Stephen van Leeuwen
Stephen van Leeuwen.


About Stephen van Leeuwen

Professor Stephen van Leeuwen is a botanical ecologist, executive manager and respected Wardandi Noongar leader with links to Country in the Busselton / Margaret River region. Stephen builds collaborative relationships with Traditional Custodians and other land managers to deliver novel enduring outcomes for biodiversity conservation, bio-cultural land management, and the stewardship of Country.

Stephen is Australia’s first Indigenous Chair of Biodiversity and Environmental Science at Curtin University. His position is supported by Curtin University, BHP and the National Environmental Science Program (NESP). Stephen has a diverse research pedigree developed over 40 years of applied research, principally in the rangelands (Pilbara and Western Desert) and the Kwongan sandplains of the south-west.

Stephen is the Director of the Australian Research Council’s Training Centre for Healing Country at Curtin University, a research and training Centre focused on the restoration economy for Indigenous Australians by Indigenous Australians. Stephen is also Deputy Leader and Senior Indigenous Facilitator for the NESP Resilient Landscapes Hub based at The University of Western Australia.

Stephen is a member of the Federal Environment’s Indigenous Advisory Committee, and Threatened Species Scientific Committee, Chair of the Murujuga Rock Art Sector Reference Group and member of the Botanic Gardens and Park Authority Board. Stephen is also a member of the Academy of Science’s National Committee for Ecology, Evolution and Conservation, a board member of the Ecological Society of Australia and Atlas of Living Australia, a Trustee for The Nature Conservancy, a member of Bush Heritage Australia’s Science and Conservation Committee and a member of the Research Committee supporting the Corporate Research Centre for Transformations in Mining Economies (CRC-TiME). Stephen also Chairs the Karri Karrak Aboriginal Corporation, the Wardandi Noongar Traditional Custodians of the southwest corner of WA.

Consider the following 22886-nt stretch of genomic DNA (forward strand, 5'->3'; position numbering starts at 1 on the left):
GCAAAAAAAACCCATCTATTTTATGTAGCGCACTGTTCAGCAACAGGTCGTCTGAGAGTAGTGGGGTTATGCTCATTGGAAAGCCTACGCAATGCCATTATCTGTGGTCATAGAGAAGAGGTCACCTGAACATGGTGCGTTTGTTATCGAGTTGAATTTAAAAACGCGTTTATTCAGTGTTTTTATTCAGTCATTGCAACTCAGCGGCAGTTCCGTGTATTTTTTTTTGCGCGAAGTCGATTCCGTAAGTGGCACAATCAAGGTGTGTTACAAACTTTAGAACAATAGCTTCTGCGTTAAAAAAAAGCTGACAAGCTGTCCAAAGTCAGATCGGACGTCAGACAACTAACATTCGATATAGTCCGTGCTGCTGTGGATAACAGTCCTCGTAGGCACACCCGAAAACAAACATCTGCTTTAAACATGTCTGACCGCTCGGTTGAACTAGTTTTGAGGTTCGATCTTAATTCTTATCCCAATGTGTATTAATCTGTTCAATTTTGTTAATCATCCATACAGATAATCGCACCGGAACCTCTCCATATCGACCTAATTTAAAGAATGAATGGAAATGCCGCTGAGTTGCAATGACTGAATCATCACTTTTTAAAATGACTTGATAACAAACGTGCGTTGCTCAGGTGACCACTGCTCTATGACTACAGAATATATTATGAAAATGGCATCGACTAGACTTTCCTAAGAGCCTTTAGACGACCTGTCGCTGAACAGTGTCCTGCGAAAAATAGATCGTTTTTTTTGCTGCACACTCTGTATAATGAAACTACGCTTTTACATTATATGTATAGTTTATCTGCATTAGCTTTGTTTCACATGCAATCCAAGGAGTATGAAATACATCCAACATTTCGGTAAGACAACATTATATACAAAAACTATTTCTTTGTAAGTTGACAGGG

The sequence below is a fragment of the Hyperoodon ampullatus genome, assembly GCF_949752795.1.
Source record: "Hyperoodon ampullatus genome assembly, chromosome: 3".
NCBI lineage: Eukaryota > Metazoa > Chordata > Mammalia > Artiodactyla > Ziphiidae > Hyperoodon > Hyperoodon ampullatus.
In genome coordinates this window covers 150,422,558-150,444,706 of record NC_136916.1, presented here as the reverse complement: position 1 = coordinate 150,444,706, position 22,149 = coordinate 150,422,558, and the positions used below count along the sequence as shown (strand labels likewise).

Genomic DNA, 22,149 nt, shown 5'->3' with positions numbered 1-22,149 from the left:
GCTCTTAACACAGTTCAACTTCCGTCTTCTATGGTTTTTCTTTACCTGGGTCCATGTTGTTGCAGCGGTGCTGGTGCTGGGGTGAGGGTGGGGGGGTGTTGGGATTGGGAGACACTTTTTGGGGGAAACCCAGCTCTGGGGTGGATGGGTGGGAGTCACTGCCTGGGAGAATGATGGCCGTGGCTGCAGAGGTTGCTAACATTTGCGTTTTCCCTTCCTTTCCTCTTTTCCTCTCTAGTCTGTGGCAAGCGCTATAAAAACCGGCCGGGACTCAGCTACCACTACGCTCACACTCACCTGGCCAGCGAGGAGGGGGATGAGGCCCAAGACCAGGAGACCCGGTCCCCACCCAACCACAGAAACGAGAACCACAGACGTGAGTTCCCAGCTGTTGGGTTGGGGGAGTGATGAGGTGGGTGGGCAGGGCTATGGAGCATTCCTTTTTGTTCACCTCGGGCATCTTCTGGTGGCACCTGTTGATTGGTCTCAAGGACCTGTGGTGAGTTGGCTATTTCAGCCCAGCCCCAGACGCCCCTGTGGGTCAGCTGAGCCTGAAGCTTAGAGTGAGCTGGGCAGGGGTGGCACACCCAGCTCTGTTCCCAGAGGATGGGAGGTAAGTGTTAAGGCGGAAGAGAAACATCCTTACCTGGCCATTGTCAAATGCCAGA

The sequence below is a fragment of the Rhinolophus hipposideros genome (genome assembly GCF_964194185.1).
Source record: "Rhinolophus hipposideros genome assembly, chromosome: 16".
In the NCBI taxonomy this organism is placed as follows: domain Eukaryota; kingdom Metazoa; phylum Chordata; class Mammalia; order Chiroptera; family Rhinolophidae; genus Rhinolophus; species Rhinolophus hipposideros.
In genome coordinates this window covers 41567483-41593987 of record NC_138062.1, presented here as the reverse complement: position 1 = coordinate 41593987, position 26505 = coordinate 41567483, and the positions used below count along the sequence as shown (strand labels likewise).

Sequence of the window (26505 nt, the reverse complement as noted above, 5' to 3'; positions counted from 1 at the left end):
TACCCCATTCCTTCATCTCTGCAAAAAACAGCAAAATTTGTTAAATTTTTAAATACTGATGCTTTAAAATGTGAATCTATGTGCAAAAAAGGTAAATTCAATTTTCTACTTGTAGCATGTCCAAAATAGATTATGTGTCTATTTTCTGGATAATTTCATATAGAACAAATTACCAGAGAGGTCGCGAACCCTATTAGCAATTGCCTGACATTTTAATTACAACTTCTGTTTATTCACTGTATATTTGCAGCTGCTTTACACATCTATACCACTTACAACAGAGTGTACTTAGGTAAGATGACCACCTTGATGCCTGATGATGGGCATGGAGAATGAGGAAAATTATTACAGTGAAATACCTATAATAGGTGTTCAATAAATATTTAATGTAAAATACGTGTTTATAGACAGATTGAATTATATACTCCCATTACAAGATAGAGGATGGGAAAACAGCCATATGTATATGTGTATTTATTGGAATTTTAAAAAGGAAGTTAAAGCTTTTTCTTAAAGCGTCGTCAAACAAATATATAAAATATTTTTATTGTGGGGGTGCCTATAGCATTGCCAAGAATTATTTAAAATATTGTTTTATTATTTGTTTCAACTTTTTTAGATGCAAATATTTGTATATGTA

Stephen also Chairs the Karri Karrak Aboriginal Corporation, the Wardandi Noongar Traditional Custodians of the southwest corner of WA.

Curtis Taylor
Curtis Taylor.


About Curtis Taylor

Curtis Taylor is a Martu artist who grew up between Bidyadanga in the Kimberley Region, and Parnngurr in the East Pilbara. Over the past decade Taylor has developed a distinct practice that spans sculptural installation, painting and filmmaking. Through these mediums he presents urgent narratives that speak across generations, exploring ideas about identity, language, cultural practice and responsibility.

Producing stories in Martu Wangka dialect for his community and younger generations and his collaborative approach to filmmaking and storytelling is fundamental to Taylor’s practice. His films have been shown at The National 2019: New Australian Art at the Museum of Contemporary Art, Sydney alongside collaborator Ishmael Marika, and The Sydney Film Festival 2019 with film making partner Nathan Mewett.

Taylor is an integral member of a generation of artists from the Pilbara Region who have asserted the strength of their culture and ongoing connection to country through vital projects such as Yiwarra Kuju: the Canning Stock Route, 2010-2013 (National Museum of Australia and FORM), We don’t need a map: A Martu experience of the Western Desert, 2012- 2016 (Fremantle Arts Centre), In Cahoots: artists collaborate across Country, 2017-2019 (Fremantle Arts Centre). He presented his first major solo exhibition at the Perth Institute of Contemporary Arts in 2019 and in 2021 held a solo exhibition at Goolugatup Heathcote.

On Saturday 27 August, the Gallery is open 10am-3pm only as we prepare for the AGWA Foundation Gala supporting women in the arts. Some exhibition access will be disrupted with two Tracks We Share ground floor galleries closed. AGWA Rooftop bar will be closed, reopening at 2pm Sunday. Details